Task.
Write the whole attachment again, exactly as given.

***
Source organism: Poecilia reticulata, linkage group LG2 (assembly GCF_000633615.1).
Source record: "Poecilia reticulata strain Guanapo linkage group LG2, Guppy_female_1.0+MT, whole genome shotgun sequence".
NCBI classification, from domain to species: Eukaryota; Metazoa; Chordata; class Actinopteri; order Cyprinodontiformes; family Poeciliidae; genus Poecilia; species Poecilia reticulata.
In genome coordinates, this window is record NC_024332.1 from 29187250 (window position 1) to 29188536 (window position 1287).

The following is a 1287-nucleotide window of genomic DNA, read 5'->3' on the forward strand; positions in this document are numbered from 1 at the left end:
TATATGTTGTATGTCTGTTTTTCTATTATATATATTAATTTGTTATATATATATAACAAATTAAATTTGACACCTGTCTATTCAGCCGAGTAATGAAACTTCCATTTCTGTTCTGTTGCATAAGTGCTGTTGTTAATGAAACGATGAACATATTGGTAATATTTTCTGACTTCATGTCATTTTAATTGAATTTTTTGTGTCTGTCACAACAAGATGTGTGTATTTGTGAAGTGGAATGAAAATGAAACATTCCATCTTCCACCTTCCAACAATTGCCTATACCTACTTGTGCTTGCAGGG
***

Source organism: Poecilia reticulata, linkage group LG2 (assembly GCF_000633615.1).
Source record: "Poecilia reticulata strain Guanapo linkage group LG2, Guppy_female_1.0+MT, whole genome shotgun sequence".
NCBI classification, from domain to species: Eukaryota; Metazoa; Chordata; class Actinopteri; order Cyprinodontiformes; family Poeciliidae; genus Poecilia; species Poecilia reticulata.
In genome coordinates, this window is record NC_024332.1 from 29187250 (window position 1) to 29188536 (window position 1287).

The following is a 1287-nucleotide window of genomic DNA, read 5'->3' on the forward strand; positions in this document are numbered from 1 at the left end:
TATATGTTGTATGTCTGTTTTTCTATTATATATATTAATTTGTTATATATATATAACAAATTAAATTTGACACCTGTCTATTCAGCCGAGTAATGAAACTTCCATTTCTGTTCTGTTGCATAAGTGCTGTTGTTAATGAAACGATGAACATATTGGTAATATTTTCTGACTTCATGTCATTTTAATTGAATTTTTTGTGTCTGTCACAACAAGATGTGTGTATTTGTGAAGTGGAATGAAAATGAAACATTCCATCTTCCACCTTCCAACAATTGCCTATACCTACTTGTGCTTGCAGGG